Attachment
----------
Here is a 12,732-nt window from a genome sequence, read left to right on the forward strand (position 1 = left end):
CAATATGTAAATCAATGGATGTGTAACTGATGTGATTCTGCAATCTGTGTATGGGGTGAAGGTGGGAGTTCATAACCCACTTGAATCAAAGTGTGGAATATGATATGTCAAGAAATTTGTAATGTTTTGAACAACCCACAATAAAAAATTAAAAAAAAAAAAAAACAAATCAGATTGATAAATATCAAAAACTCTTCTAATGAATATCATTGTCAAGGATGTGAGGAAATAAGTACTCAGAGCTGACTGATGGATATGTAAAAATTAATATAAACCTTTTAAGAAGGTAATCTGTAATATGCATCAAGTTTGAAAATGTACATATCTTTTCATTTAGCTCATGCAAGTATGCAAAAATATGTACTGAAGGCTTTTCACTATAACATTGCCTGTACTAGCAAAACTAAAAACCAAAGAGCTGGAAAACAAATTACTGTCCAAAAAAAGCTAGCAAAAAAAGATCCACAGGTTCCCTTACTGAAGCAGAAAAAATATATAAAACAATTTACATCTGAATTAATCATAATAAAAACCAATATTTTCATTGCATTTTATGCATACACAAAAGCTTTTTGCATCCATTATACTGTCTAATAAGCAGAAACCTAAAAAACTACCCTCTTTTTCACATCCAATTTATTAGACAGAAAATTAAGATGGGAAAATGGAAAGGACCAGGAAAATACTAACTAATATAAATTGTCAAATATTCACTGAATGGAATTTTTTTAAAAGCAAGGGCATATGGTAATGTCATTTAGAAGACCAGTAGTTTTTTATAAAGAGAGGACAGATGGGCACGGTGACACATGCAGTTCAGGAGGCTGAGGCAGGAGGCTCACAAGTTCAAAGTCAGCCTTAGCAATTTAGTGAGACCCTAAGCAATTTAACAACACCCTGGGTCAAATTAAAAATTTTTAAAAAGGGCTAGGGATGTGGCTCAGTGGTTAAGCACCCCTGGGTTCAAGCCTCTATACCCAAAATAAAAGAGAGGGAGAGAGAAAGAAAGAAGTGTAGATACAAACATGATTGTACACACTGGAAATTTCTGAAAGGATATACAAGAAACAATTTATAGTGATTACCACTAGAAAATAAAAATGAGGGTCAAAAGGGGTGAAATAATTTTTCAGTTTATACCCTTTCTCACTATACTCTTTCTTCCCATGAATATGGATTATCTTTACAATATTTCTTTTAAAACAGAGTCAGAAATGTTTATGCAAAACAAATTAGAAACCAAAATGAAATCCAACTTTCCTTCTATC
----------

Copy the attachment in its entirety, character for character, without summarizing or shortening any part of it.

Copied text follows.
Here is a 12,732-nt window from a genome sequence, read left to right on the forward strand (position 1 = left end):
CAATATGTAAATCAATGGATGTGTAACTGATGTGATTCTGCAATCTGTGTATGGGGTGAAGGTGGGAGTTCATAACCCACTTGAATCAAAGTGTGGAATATGATATGTCAAGAAATTTGTAATGTTTTGAACAACCCACAATAAAAAATTAAAAAAAAAAAAAAACAAATCAGATTGATAAATATCAAAAACTCTTCTAATGAATATCATTGTCAAGGATGTGAGGAAATAAGTACTCAGAGCTGACTGATGGATATGTAAAAATTAATATAAACCTTTTAAGAAGGTAATCTGTAATATGCATCAAGTTTGAAAATGTACATATCTTTTCATTTAGCTCATGCAAGTATGCAAAAATATGTACTGAAGGCTTTTCACTATAACATTGCCTGTACTAGCAAAACTAAAAACCAAAGAGCTGGAAAACAAATTACTGTCCAAAAAAAGCTAGCAAAAAAAGATCCACAGGTTCCCTTACTGAAGCAGAAAAAATATATAAAACAATTTACATCTGAATTAATCATAATAAAAACCAATATTTTCATTGCATTTTATGCATACACAAAAGCTTTTTGCATCCATTATACTGTCTAATAAGCAGAAACCTAAAAAACTACCCTCTTTTTCACATCCAATTTATTAGACAGAAAATTAAGATGGGAAAATGGAAAGGACCAGGAAAATACTAACTAATATAAATTGTCAAATATTCACTGAATGGAATTTTTTTAAAAGCAAGGGCATATGGTAATGTCATTTAGAAGACCAGTAGTTTTTTATAAAGAGAGGACAGATGGGCACGGTGACACATGCAGTTCAGGAGGCTGAGGCAGGAGGCTCACAAGTTCAAAGTCAGCCTTAGCAATTTAGTGAGACCCTAAGCAATTTAACAACACCCTGGGTCAAATTAAAAATTTTTAAAAAGGGCTAGGGATGTGGCTCAGTGGTTAAGCACCCCTGGGTTCAAGCCTCTATACCCAAAATAAAAGAGAGGGAGAGAGAAAGAAAGAAGTGTAGATACAAACATGATTGTACACACTGGAAATTTCTGAAAGGATATACAAGAAACAATTTATAGTGATTACCACTAGAAAATAAAAATGAGGGTCAAAAGGGGTGAAATAATTTTTCAGTTTATACCCTTTCTCACTATACTCTTTCTTCCCATGAATATGGATTATCTTTACAATATTTCTTTTAAAACAGAGTCAGAAATGTTTATGCAAAACAAATTAGAAACCAAAATGAAATCCAACTTTCCTTCTATC